Editor’s note: With millions of people buying firearms in the recent months, there are a record number of new gun owners who need to get skilled in using their firearms. In a previous article, we covered safety essentials for first-time gun owners.
Today’s article covers protective gear you’ll need while shooting at the gun range.
Protective Gear You Should Wear While Shooting, and Why
Written by Travis Noonan
March 2020 set a record month for gun sales in America, with over 2.5 million firearms sold across the country. It’s no mystery why: Coronavirus, Covid-19, SARS-CoV-2, which name you want to call it, has spread like wildfire. With it comes social and financial unrest the nation hasn’t seen since the Great Depression. This perfect storm of financial ruin and civil unrest may lead to one thing: Higher rates of theft, burglary, homelessness, and violent crime.
This all spells one need: The need for trained, armed self-defense.
Being confident in armed self-defense means practicing shooting and practicing a lot. While performing quick-draw and dryfire drills at home can get you confident with some of the fundamentals, you need range time. You need to fire live rounds and that means you need the right protective gear, too, which we’re covering today.
Let’s look at the other protective gear, or PPE, you should be wearing whenever shooting firearms.
Ballistic Safety Glasses
While most ranges have backdrops specifically designed to reduce the risk of a ricochet, ballistic glasses (commonly called shooting glasses) are almost always required. If they’re not required at your range, you should invest in them anyway.
Shooting glasses protect against more than just ricochets. If you haven’t been to a range with standard benches and no dividers, you’ll quickly realize just how often spent shell casings – hot brass – can come flying from the table to your left, often at eye-level. While you learn the shooting basics and handling live ammo, safety glasses are critically important. Even veteran shooters wear them.
Buying Glasses: What to Look For (Safety Rating and Color)
Ballistic glasses must receive certain certifications to provide the proper protection against ricochets and high-velocity impacts. The two certifications you should look for when shopping for glasses are Z87.1 (civilian) and MIL-PRF-32432 (military). Both certifications require the lenses to undergo ball-drop impact resistance, high-mass impact, and high-velocity impact tests.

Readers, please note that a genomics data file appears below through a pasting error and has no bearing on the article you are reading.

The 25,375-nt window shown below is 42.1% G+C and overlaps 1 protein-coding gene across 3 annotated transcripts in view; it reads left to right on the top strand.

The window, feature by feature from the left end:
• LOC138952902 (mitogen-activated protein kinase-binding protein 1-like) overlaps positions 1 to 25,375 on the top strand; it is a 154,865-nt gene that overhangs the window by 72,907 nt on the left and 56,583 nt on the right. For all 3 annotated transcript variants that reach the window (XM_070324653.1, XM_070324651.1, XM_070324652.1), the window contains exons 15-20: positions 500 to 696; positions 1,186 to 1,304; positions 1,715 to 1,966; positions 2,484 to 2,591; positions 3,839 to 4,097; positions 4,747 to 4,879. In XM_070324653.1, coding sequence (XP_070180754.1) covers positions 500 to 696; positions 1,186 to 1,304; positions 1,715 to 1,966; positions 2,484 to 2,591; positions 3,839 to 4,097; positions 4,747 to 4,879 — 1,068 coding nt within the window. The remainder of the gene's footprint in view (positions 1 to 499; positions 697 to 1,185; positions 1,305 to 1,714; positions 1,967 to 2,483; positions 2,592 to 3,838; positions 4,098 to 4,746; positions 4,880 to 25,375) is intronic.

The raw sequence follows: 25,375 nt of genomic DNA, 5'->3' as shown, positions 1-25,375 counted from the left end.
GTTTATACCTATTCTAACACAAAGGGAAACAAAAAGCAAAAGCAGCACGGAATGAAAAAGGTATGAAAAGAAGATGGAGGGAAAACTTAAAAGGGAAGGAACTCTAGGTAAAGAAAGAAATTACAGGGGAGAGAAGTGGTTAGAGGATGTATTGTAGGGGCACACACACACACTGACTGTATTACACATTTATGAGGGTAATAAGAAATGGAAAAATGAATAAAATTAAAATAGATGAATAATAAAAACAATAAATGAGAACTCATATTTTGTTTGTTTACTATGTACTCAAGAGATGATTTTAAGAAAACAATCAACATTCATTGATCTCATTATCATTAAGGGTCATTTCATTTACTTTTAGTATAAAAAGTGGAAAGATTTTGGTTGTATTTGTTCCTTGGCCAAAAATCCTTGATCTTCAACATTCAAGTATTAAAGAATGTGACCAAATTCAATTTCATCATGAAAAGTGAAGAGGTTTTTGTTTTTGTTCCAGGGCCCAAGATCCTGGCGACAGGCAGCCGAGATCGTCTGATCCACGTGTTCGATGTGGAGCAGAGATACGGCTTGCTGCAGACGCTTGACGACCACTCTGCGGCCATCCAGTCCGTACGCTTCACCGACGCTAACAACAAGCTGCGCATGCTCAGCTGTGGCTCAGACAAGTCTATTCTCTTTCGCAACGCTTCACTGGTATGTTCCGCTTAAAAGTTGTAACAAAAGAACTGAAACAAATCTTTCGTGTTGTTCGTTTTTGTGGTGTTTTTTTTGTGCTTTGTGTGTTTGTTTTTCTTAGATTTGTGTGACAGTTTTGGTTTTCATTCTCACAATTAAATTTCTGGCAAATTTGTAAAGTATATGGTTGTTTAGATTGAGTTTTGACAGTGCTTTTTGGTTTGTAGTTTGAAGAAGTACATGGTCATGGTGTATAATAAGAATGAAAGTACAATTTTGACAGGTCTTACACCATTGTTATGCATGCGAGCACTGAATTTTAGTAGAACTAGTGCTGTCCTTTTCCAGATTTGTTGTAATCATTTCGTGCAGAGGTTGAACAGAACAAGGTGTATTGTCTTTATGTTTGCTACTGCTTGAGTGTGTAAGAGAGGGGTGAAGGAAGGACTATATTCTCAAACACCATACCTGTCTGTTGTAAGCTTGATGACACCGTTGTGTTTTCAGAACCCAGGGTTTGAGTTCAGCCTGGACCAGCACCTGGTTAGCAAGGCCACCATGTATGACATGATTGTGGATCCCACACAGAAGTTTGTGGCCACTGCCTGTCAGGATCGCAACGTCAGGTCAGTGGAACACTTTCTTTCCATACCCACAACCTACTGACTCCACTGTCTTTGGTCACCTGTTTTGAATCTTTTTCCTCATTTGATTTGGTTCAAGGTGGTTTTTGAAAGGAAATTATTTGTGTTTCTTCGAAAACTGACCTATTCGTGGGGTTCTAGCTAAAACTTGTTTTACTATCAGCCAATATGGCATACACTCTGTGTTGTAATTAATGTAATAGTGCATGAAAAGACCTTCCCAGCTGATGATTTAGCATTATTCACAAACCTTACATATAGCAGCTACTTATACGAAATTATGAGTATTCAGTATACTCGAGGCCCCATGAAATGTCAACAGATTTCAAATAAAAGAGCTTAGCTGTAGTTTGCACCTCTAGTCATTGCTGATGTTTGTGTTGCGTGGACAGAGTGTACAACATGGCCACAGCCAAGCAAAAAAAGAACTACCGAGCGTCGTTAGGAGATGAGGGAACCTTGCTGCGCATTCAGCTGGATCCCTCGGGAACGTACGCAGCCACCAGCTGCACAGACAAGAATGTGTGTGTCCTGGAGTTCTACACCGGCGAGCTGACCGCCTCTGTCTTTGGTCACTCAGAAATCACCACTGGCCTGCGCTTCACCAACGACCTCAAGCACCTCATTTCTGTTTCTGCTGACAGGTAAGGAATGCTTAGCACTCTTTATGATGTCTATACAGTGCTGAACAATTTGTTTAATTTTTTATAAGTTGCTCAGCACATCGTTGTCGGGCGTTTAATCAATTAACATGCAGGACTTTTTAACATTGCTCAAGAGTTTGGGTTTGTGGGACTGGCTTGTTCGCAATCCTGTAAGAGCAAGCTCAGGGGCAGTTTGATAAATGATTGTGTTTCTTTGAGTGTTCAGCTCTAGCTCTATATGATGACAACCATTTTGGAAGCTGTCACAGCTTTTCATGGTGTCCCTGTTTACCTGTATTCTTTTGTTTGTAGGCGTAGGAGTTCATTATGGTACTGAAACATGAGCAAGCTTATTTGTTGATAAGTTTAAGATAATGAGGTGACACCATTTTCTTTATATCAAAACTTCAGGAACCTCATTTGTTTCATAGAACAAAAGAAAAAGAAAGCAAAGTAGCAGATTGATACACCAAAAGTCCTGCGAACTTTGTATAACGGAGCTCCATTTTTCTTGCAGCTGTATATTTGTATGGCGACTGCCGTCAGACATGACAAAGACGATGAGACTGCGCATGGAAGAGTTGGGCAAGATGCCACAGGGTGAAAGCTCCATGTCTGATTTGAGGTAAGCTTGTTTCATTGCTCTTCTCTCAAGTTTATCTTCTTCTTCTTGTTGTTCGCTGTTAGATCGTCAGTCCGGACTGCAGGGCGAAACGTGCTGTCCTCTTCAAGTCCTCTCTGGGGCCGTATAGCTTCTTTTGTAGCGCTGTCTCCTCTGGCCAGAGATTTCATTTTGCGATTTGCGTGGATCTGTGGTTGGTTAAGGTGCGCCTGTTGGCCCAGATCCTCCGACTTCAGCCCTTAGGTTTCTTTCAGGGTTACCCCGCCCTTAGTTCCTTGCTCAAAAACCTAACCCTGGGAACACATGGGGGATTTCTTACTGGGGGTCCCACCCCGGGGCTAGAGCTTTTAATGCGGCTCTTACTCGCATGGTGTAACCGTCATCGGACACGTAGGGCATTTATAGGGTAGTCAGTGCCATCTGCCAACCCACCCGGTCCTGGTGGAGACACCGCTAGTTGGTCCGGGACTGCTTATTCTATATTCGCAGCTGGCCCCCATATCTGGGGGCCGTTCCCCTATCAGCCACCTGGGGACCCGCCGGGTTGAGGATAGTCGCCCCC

There are other ratings to look for when shopping. These will be listed on the glasses’ frames and denote certain additional protections or lens ratings:
“D” ratings indicate protection against chemicals and dust.
- D3 denotes splash and droplet protection.
- D4 denotes dust protection.
- D5 denotes fine dust protection.
Optional radiation ratings protect against light sources.
- “U” denotes UV light filtration on a scale of 2 to 6.
- “R” denotes infra-red filtration on a scale of 1.3 to 10.
- “L” denotes glare filtration on a scale of 1.3 to 10.
- “V” denotes variable tint.
Lens Color – What’s Best?
In addition to safety, shooting glasses can also provide a unique advantage for visual awareness, thanks to colored lenses.
- Yellow lenses provide high visibility at indoor ranges and they highlight orange targets.
- Orange and purple lenses provide high visibility outdoors and highlight orange targets, too.
- Red lenses are best for urban settings and provide contrast in foggy, cloudy conditions.
- Blue lenses are excellent for green targets.
- Gray and brown lenses act like sunglasses.
To get started, we recommended the Honeywell Genesis glasses by Howard Leight. They’re very affordable and meet military ballistic standards. You can also swap out the clear lenses for other colors based on your shooting environment or range.
Shooting and Proper Hearing Protection
The risk of suffering permanent hearing loss or tinnitus (an annoying, constant ringing in your ears) from shooting without appropriate hearing protection, or “ear pro”, is quite high. Even the lowly .22 LR cartridge can cause hearing loss. For reference, noises above 120 dB (decibels) can cause immediate hearing loss. The average handgun or rifle cartridge reports at least 140 dB or higher (including .22). The common 5.56 NATO cartridge thumps out 165 dB of noise.
This means you must wear ear pro every time you shoot.
Hearing Protection Ratings Explained
Hearing protection is measured by NRRs, or noise-reduction ratings. The higher the NRR, the more decibels are reduced to safer levels. Most hearing protection will be advertised as “30 NRR” or, “28-dB NRR”. Importantly, the NRR is not a one-to-one reduction in total decibels. For example, 30-NRR earmuffs will not reduce the sound of gunfire by 30 decibels. To calculate how much the NRR reduces gunfire in terms of decibels, OSHA (a safety organization responsible for hearing protection standards) says you must subtract 7 dB from the NRR. That means 30-NRR shooting muffs would reduce the volume of gunfire by 23 dB.